I keep coming back to this photo. I remember that day, in Gilbert, Minnesota, in the Iron Range. I’m a girl of the Southwest, of the prairie and the plains, not familiar with the culture of the North, the taconite mines, and the rocky outcroppings that line Lake Superior. I was both local and outsider, Minnesotan and and yet not a northerner, familiar, and stranger. But one thing that ties us all together is community, family. No matter where I’ve travelled, thats something everyone wants, that’s universal - a sense of belonging.
Of all the words I could use to describe 2016, uneventful is not one of them. I’ve always been so self-assured and confident of my path - in life, in work, in photography - because I’ve had goals to work toward, things I’ve been passionate about, people I’ve loved. When I left Yemen at the end of 2015, I never thought it would be so difficult to find my path again - to find a new place, people, and story I’m passionate about - but it was. This was my year of exploration, personally and photographically.
It began in Georgia, wandering the mountains in a story for Mashable, on how Svans honor their dearly departed. With a grant from IWMF, I continued my project on former Guantanamo detainees and their lives after they were released, later published in a piece for Newsweek.
Returning to the Midwest in mid-winter, I spent more time with dear friends in Kyle, SD in a piece for Al Jazeera America on how the community is dealing with youth suicide, in particular of Santana Marie Janis. I first met Santana and her friends at a summer math camp and coming of age ceremony in 2014 - she is dearly missed. You can help support a community initiative, the Santana House, here. From there, my name-twin and awesome journalist Alex Baumhardt and I went north in a piece for Minnesota Monthly following Wilderness Inquiry and Kajoog, photographing Somali boys in their first winter wilderness experience.
After surviving the rest of the standard Minnesota polar-vortex winter, ended up in Mombasa for Harpers - profiling a former Al Shabab fighter, and his difficult time returning home, despite government promises to re-integrate Kenyans who renounced their actions. To escape the coastal heat, I headed inland to Ethiopia for Refinery29, photographing a talented group of runners from Bekoji, a town at 9,000 ft elevation that’s produced some of Ethiopia’s best runners, and Girls Gotta Run, the organization that helps keep them in school while they train.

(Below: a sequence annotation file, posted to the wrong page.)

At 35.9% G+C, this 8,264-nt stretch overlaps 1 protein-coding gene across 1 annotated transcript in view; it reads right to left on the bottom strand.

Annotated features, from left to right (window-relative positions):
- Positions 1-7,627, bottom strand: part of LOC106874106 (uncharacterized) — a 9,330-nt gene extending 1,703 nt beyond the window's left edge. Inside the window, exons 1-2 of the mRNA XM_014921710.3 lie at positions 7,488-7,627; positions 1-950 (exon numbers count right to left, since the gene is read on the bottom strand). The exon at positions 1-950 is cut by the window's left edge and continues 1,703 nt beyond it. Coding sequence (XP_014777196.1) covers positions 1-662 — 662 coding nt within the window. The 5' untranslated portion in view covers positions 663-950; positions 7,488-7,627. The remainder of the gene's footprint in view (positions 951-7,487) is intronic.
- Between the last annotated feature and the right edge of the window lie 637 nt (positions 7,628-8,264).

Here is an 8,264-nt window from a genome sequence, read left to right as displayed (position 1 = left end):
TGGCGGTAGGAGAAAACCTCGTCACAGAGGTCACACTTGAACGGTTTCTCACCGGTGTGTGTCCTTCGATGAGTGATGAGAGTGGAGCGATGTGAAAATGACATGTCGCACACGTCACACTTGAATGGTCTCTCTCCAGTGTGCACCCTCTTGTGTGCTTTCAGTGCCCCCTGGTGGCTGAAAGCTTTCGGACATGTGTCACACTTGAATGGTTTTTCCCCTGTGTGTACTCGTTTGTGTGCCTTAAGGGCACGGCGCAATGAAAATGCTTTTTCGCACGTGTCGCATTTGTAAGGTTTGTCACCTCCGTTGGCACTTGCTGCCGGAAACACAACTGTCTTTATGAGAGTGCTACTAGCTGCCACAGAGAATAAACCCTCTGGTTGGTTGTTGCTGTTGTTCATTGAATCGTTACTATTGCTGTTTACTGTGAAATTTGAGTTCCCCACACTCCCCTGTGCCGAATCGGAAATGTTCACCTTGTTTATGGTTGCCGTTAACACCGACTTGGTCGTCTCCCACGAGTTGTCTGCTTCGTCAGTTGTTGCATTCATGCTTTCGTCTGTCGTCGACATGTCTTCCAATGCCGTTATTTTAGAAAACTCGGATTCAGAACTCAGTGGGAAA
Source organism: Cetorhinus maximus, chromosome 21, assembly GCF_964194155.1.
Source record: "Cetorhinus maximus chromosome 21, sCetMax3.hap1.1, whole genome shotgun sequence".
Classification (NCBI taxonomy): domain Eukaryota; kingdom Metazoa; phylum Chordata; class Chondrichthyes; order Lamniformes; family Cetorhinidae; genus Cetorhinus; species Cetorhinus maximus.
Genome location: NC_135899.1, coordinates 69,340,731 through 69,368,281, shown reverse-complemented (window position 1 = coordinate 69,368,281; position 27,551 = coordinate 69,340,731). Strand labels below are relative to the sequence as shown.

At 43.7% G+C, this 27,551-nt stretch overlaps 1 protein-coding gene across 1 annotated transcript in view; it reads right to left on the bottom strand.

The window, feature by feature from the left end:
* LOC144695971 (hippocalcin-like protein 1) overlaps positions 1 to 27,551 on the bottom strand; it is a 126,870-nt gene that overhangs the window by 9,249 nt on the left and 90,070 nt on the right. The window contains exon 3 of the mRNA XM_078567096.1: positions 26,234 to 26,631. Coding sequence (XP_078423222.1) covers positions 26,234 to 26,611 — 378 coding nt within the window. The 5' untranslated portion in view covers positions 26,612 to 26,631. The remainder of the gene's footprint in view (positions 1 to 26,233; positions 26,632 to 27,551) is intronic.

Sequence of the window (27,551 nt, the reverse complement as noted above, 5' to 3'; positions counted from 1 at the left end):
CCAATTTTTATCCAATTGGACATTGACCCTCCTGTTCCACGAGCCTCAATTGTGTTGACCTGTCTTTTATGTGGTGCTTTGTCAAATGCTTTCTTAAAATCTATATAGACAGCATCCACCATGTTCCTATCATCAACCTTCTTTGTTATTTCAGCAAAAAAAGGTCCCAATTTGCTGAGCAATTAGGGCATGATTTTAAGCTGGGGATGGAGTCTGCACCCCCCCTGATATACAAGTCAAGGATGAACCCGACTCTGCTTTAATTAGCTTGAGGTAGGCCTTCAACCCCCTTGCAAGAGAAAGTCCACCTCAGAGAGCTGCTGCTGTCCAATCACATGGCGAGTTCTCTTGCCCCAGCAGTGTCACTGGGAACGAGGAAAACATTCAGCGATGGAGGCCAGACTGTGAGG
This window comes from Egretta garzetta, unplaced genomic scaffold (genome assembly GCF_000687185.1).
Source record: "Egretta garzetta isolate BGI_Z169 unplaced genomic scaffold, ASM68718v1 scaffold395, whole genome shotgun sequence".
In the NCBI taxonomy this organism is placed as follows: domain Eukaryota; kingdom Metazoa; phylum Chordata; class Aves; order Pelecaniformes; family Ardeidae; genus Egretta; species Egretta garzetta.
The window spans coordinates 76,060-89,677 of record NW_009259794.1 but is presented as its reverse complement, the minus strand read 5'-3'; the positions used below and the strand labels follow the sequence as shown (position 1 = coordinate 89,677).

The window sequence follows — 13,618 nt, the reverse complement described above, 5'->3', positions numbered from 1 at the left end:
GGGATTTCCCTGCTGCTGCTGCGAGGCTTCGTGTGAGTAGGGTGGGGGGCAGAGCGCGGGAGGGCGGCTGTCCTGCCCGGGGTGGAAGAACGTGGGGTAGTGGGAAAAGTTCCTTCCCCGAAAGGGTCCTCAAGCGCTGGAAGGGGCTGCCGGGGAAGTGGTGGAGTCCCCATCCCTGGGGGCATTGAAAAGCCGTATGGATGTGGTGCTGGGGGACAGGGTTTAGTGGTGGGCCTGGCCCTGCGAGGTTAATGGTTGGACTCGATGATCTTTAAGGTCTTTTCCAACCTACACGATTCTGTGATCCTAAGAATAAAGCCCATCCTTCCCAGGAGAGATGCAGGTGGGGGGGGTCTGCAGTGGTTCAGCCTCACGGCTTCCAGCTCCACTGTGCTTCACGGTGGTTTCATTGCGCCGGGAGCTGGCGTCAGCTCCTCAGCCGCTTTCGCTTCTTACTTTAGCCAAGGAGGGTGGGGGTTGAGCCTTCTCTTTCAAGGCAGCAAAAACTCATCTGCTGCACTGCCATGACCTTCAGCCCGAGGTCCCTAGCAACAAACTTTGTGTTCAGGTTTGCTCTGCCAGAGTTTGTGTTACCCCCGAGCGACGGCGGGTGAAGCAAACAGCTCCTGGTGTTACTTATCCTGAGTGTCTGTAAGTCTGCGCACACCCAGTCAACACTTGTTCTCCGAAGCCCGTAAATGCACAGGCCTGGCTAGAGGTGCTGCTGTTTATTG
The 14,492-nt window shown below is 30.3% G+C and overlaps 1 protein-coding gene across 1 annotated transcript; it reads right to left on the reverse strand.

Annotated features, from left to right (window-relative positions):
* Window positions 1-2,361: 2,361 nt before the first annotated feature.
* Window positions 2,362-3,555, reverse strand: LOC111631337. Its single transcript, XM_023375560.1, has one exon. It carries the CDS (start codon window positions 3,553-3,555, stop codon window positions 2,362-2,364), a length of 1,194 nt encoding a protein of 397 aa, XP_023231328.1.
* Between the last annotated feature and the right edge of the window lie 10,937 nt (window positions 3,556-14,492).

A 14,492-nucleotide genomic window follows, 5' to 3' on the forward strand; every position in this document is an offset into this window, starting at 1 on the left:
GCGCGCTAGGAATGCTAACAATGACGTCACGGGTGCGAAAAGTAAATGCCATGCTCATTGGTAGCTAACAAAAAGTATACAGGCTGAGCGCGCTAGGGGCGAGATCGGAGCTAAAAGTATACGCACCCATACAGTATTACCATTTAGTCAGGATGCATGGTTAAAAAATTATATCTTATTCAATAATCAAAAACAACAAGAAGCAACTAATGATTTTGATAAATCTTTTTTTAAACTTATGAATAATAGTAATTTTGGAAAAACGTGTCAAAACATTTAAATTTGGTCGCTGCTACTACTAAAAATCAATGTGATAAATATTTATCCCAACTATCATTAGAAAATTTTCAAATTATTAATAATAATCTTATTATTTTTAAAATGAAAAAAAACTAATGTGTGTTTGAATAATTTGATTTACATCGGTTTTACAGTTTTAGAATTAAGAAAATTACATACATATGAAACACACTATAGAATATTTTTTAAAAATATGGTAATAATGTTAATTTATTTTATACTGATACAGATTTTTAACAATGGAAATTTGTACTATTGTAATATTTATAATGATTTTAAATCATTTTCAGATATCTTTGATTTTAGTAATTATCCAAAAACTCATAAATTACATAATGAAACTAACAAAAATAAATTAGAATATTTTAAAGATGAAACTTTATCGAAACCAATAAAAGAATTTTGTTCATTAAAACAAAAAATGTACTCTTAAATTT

Back in Minnesota (Can I still call it “home” by now, even though I’m away more than half the year?) I went back to my roots for Time Lightbox, photographing one job of my youth, and something everyone should experience at least once, rock picking.
For the rest of the summer, I spent nursing in a psych/ER unit in Duluth and photographing on Minnesota’s Iron Range, where discovered I can be a foreigner even in my own state. Coming from the cornfields of the Southwest corner of the state, it was fascinating to see how our ancestors (many Finns in the North vs many Germans in the South) have impacted our personalities and interactions even today.
I spent September in Germany, exploring how lovers have been separated by conflict - a story, just like theirs, that is still in-progress.
I returned to Minnesota in October for the harvest. Though I grew up in a farming family, that part of our lives had always seemed ancillary to me in high school: busy with sports and studies and other teenage things, I never felt a strong connection to the land. Strangely, that has changed the longer I spend away from the land where we plant, nurture, and harvest each, where there is a season for everything.
Since late November, I’ve been in Iraq, where I finally discovered a project where I can combine my two passions - photography and healthcare - photographing medics treating civilian and military casualties during the Mosul offensive. It’s a new year, and I still feel in-between, and a bit uncomfortable, but that’s not necessarily a bad thing. Making new work, shaping new stories, finding new ways of storytelling - is always a process. Comfort easily leads to complacency, and that’s never a good thing. So here’s to another year - whatever it holds.
I’ve never been one to watch series on cable or online (yes, Outlander is an exception), mostly because I don’t have a TV when I’m traveling. Strangely though, in this harvest season visit home, my mother has me watching Chicago Med (how many medical professionals actually like medical shows because they’re unrealistic? Just me, apparently). It is engaging at times, a complete melodrama at others. But last night one exchange caught my attention.
Psych attending: “Do you know the etymology of psychiatry?”
Psych resident: *Blank stare*
Psych attending: “It means the healing of the soul.”
I don’t not like psych nursing, but it was never my first choice. This exchange put it in a completely new perspective.
Another thing that can be healing for the soul is just watching the cycle of life. Going back and forth from Minnesota, I’m not there every day to see the crops, but I check in from one month to the next. The crops go from lil’ corn babies to fully grown stalks to dried and ready for harvest, and somehow it is comforting to see the cycle of birth, growth, and death, knowing that at least that will continue when everything else seems unsteady and in flux.